Finance Finance News Will the RBA cut rates? All bets are off
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Will the RBA cut rates? All bets are off

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Market expectations of an official rate cut at the Reserve Bank’s May board meeting have weakened after the release of fresh inflation data on Wednesday.

While many commentators focused on the fall in headline inflation in the March quarter, the rise in underlying inflation spooked futures traders who ratcheted down the likelihood of a rate cut next month to 50 per cent.

Before the publication of the inflation data, futures traders had put a 75 per cent probability on a May rate cut.

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“The rise in the underlying measure of inflation has caused future traders to reprice the probability of a May rate cut to a 50-50 call,” said leading economist Stephen Koukoulas.

“The economic data to validate a further rate cut might not be there for the time being.”

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The plummeting price of petrol made inflation seem lower than it really was. Photo: Shutterstock

In the past decade, the RBA has attached greater weight to the underlying inflation measure, which strips out the effect of volatile movements in prices of consumer products.

The modest 0.2 per cent rise in headline inflation for the March quarter was mainly attributable to a near-record plunge in petrol prices.

When the impact of that extreme movement is taken into account using the formula for calculating underlying inflation, consumer prices actually rose by 0.6 per cent during the quarter.

According to the underlying measure, Australia’s annual inflation rate is now tracking at about 2.35 per cent.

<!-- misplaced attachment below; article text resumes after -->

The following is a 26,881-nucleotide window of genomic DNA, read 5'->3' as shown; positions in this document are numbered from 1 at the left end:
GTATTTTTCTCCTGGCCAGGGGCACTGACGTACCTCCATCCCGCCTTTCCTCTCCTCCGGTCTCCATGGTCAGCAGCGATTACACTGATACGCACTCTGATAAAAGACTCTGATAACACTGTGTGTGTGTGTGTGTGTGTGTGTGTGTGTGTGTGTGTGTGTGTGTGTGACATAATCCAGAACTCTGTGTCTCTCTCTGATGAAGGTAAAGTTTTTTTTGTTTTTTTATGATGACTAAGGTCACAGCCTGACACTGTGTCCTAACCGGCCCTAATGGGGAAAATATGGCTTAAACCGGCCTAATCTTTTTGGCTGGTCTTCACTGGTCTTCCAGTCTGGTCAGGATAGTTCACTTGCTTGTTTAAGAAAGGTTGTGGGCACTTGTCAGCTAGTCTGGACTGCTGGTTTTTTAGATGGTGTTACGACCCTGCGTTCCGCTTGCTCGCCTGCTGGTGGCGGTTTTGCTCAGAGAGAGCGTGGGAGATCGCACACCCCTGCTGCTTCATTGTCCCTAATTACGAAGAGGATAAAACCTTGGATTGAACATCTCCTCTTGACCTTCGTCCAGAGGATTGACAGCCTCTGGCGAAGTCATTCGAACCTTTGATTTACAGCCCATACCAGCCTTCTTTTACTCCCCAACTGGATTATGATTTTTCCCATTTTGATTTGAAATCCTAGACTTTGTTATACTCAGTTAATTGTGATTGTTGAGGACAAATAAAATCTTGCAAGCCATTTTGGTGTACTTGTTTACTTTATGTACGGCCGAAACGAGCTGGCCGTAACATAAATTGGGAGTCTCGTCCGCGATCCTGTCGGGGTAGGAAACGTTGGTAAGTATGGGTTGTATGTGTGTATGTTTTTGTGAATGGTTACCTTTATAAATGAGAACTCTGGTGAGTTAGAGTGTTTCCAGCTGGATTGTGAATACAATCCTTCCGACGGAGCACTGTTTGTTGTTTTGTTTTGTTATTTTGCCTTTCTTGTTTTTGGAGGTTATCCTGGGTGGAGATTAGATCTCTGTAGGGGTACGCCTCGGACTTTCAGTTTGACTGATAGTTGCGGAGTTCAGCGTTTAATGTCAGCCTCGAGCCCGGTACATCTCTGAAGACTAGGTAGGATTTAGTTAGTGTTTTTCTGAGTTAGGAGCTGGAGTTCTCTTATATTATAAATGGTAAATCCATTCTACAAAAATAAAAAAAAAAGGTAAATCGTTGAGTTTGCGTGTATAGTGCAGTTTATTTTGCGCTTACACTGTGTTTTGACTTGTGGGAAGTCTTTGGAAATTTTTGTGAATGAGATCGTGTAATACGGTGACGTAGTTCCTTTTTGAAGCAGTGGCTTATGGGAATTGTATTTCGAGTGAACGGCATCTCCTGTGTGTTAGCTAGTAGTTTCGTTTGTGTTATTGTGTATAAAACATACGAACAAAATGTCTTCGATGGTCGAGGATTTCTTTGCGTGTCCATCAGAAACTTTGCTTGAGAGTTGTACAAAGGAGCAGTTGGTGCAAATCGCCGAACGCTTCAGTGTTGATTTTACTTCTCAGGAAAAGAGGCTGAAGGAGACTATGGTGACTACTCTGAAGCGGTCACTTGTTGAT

This means that underlying inflation is now tracking above the 2.25 per cent level when the RBA last cut rates in February.

The central bank risks exerting more pressure on this measure of inflation if it reduces interest rates next month.

Stock market reacts negatively to inflation news

Local share investors reacted immediately to the underlying inflation numbers by driving down the value of bank stocks.

According to Mr Koukoulas the higher-than-expected trend rate for underlying inflation led to a sell-off of bank stocks.

“This is a rate-sensitive stockmarket,” he said.

“Bank stocks are now being hit on assumptions that rates won’t change next month.”

AAP
The big banks’ share prices all took a hit on Wednesday. Photo: AAP

The four major banks – ANZ, NAB, CBA and Westpac – posted the biggest declines among blue chip stocks on Wednesday with each having fallen by around one per cent after the inflation data was released by the Australian Bureau of Statistics.

Listed regional banks such as Bank of Queensland and Suncorp underperformed the broader market, falling by as much as 1.5 per cent each.

Mr Koukoulas said although the economy was still working through a patchy period, recent data releases indicated that it had strengthened since the February board meeting.

“While consumers are still cautious, the labour market is much stronger than earlier in the year,” he said.

Mr Koukoulas said that the rise in employment and underlying inflation could tip the scales against another rate cut next month.

HSBC chief economist Paul Bloxham said the inflation data surprised the market.

“Underlying inflation surprised the market slightly to the upside in the first quarter, although it remains well contained,” he said.

“Add to this the recent run of better jobs and retail sales data, as well as the still booming Sydney housing market, and the May meeting is likely to be another close call.

“The market is pricing a 50 per cent chance of a cut in May.”

Reserve Bank says it found no evidence of ‘rate leaks’

The Australian Securities and Investments Commission is continuing to investigate whether Reserve Bank staff were linked to suspected insider trading in the lead-up to the February and March official rate announcements.

In the minutes before both announcements were made public, there were sharp movements in the value of the Australian dollar against the greenback.

According to the minutes of the RBA board’s April meeting, internal investigations found no evidence of leaking by central bank staff.

“Members were aware of the investigations currently being undertaken by the Australian Securities and Investments Commission and were informed that internal work since the March meeting had not identified any evidence of procedural lapses or conduct that could have led to the early release of relevant information,” the RBA minutes stated.

The RBA Board next meets on May 5.

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